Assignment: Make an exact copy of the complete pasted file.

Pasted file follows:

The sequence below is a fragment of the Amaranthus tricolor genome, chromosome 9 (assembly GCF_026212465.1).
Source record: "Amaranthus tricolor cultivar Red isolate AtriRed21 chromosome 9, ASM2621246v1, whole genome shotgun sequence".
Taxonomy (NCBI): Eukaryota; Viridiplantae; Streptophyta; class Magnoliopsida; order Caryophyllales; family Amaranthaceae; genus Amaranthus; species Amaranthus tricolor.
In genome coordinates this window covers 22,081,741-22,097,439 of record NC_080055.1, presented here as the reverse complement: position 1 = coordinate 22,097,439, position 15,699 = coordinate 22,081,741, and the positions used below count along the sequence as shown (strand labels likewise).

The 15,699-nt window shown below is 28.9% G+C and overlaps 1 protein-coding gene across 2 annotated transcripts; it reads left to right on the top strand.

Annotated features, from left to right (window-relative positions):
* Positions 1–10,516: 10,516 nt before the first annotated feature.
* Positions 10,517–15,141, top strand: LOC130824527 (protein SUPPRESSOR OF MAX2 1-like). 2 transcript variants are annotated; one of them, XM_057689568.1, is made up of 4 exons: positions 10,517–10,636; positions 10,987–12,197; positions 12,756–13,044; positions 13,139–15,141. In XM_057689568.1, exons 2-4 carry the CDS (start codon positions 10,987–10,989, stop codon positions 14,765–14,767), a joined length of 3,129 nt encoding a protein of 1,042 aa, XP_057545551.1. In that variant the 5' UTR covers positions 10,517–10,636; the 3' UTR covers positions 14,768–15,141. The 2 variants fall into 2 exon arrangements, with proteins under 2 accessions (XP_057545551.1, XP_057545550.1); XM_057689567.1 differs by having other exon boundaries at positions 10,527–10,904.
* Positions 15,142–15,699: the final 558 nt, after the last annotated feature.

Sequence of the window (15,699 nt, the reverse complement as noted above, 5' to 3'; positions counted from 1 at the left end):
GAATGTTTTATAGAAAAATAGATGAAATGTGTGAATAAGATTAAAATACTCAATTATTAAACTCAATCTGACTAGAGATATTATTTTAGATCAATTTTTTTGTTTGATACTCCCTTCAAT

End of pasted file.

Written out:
The sequence below is a fragment of the Amaranthus tricolor genome, chromosome 9 (assembly GCF_026212465.1).
Source record: "Amaranthus tricolor cultivar Red isolate AtriRed21 chromosome 9, ASM2621246v1, whole genome shotgun sequence".
Taxonomy (NCBI): Eukaryota; Viridiplantae; Streptophyta; class Magnoliopsida; order Caryophyllales; family Amaranthaceae; genus Amaranthus; species Amaranthus tricolor.
In genome coordinates this window covers 22,081,741-22,097,439 of record NC_080055.1, presented here as the reverse complement: position 1 = coordinate 22,097,439, position 15,699 = coordinate 22,081,741, and the positions used below count along the sequence as shown (strand labels likewise).

The 15,699-nt window shown below is 28.9% G+C and overlaps 1 protein-coding gene across 2 annotated transcripts; it reads left to right on the top strand.

Annotated features, from left to right (window-relative positions):
* Positions 1–10,516: 10,516 nt before the first annotated feature.
* Positions 10,517–15,141, top strand: LOC130824527 (protein SUPPRESSOR OF MAX2 1-like). 2 transcript variants are annotated; one of them, XM_057689568.1, is made up of 4 exons: positions 10,517–10,636; positions 10,987–12,197; positions 12,756–13,044; positions 13,139–15,141. In XM_057689568.1, exons 2-4 carry the CDS (start codon positions 10,987–10,989, stop codon positions 14,765–14,767), a joined length of 3,129 nt encoding a protein of 1,042 aa, XP_057545551.1. In that variant the 5' UTR covers positions 10,517–10,636; the 3' UTR covers positions 14,768–15,141. The 2 variants fall into 2 exon arrangements, with proteins under 2 accessions (XP_057545551.1, XP_057545550.1); XM_057689567.1 differs by having other exon boundaries at positions 10,527–10,904.
* Positions 15,142–15,699: the final 558 nt, after the last annotated feature.

Sequence of the window (15,699 nt, the reverse complement as noted above, 5' to 3'; positions counted from 1 at the left end):
GAATGTTTTATAGAAAAATAGATGAAATGTGTGAATAAGATTAAAATACTCAATTATTAAACTCAATCTGACTAGAGATATTATTTTAGATCAATTTTTTTGTTTGATACTCCCTTCAAT